— Robin Young, Host of NPR’s Here and Now

    “We are all bombarded with so many mainstream media images of Afghanistan that are totally lacking an authentic voice. The Fruit of Our Labor fills that void. Connecting to Afghans trying to live with dignity and compassion under such horrific circumstances shatters so many of the incorrect underlying assumptions that have been a huge part of the problem, even for those sincerely trying to help the Afghan people. What Americans need to see is that the Afghan people are just like the American people. Both are trying to make the best lives they can for their families and communities.”
    — Journalists and documentary filmmakers Paul Fitzgerald and Elizabeth Gould, authors of “Invisible History: Afghanistan’s Untold Story” and “Crossing Zero: The AfPak War at the Turning Point of American Empire”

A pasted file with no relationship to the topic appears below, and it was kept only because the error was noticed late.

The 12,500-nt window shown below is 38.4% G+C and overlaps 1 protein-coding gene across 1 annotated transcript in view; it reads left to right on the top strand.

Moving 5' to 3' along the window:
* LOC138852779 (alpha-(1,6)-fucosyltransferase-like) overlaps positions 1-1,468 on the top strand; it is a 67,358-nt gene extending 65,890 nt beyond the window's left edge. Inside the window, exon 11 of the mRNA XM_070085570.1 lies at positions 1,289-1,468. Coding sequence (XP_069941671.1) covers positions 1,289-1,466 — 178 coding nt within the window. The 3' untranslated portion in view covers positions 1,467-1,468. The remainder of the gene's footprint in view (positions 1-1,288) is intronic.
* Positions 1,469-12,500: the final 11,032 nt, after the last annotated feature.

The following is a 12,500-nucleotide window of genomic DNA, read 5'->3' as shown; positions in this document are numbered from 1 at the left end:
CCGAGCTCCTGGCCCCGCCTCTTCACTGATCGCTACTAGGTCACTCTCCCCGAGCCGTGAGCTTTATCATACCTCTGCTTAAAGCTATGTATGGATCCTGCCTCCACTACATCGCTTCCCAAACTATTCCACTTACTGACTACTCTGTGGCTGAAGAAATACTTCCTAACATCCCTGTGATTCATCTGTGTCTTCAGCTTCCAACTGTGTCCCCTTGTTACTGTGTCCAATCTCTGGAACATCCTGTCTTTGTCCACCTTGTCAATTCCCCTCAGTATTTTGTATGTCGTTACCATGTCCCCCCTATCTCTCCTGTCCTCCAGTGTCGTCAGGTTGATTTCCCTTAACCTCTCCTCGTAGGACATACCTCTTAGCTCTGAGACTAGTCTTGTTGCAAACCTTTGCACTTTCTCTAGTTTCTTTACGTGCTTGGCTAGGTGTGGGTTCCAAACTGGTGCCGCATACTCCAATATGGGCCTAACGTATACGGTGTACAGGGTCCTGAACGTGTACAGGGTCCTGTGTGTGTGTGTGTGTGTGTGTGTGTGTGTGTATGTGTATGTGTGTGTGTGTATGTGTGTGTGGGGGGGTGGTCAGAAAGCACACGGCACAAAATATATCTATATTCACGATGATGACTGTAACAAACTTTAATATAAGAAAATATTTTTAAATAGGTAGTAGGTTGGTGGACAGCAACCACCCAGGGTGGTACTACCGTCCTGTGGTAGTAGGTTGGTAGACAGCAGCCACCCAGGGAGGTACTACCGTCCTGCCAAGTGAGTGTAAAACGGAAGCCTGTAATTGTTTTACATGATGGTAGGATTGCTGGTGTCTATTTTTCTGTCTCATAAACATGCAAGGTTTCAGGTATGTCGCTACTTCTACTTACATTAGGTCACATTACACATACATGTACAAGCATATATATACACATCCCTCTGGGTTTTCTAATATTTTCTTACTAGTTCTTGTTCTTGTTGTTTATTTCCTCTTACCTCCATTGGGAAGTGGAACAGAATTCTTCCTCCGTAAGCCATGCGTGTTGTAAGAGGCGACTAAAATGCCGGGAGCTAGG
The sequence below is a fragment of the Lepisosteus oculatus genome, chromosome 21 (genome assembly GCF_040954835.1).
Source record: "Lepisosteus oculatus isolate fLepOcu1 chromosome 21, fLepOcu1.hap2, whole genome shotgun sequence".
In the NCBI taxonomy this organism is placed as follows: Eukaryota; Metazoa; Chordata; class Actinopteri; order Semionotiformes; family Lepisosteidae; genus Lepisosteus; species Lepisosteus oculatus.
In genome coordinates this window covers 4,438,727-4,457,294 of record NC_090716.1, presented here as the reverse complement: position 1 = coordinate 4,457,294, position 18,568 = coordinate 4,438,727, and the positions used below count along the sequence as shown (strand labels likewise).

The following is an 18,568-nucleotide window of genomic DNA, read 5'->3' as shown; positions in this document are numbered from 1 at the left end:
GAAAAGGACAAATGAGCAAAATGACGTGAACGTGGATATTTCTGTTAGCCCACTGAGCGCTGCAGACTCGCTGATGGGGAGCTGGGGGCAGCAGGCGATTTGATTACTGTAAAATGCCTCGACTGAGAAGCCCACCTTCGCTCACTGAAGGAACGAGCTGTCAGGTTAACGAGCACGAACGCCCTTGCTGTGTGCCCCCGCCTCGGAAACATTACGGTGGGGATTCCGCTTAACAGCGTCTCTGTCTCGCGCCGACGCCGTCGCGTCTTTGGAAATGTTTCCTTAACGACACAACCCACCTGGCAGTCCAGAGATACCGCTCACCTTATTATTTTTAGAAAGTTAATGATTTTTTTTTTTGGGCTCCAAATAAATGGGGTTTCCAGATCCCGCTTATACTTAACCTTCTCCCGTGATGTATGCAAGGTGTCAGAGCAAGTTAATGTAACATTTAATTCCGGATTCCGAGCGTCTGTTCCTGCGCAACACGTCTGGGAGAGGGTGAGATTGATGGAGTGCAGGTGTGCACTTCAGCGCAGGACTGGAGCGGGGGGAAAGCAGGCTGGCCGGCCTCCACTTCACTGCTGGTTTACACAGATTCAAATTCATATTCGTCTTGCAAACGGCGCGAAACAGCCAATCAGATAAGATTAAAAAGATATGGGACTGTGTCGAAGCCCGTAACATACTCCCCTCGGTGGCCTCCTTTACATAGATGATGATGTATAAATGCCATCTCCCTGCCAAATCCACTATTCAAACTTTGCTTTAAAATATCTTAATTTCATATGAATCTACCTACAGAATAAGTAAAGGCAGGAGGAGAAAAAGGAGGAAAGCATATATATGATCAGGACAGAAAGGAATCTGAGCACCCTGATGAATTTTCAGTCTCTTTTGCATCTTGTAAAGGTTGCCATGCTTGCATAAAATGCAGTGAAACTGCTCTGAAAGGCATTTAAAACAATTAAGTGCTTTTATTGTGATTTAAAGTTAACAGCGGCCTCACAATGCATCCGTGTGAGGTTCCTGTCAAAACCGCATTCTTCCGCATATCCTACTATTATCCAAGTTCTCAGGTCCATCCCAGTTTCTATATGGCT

“Michael Sheridan is a filmmaker and educator who has done some extraordinary work in Afghanistan, helping Afghans to tell their own stories thru film. Last night we had a screening at First Parish in Needham of some of the short films from Afghanistan. The quality and beauty was stunning.”
    — Reverend John Buehrens, former President, Unitarian Universalists Association

    “I’ve made a film in Afghanistan.  I’ve seen the results of other trainings. Nothing compares to what your trainees have accomplished.”
    — Carol Dynsinger, Professor, NYU Tisch, Academy Award winning filmmaker, Learning to Skateboard in a Warzone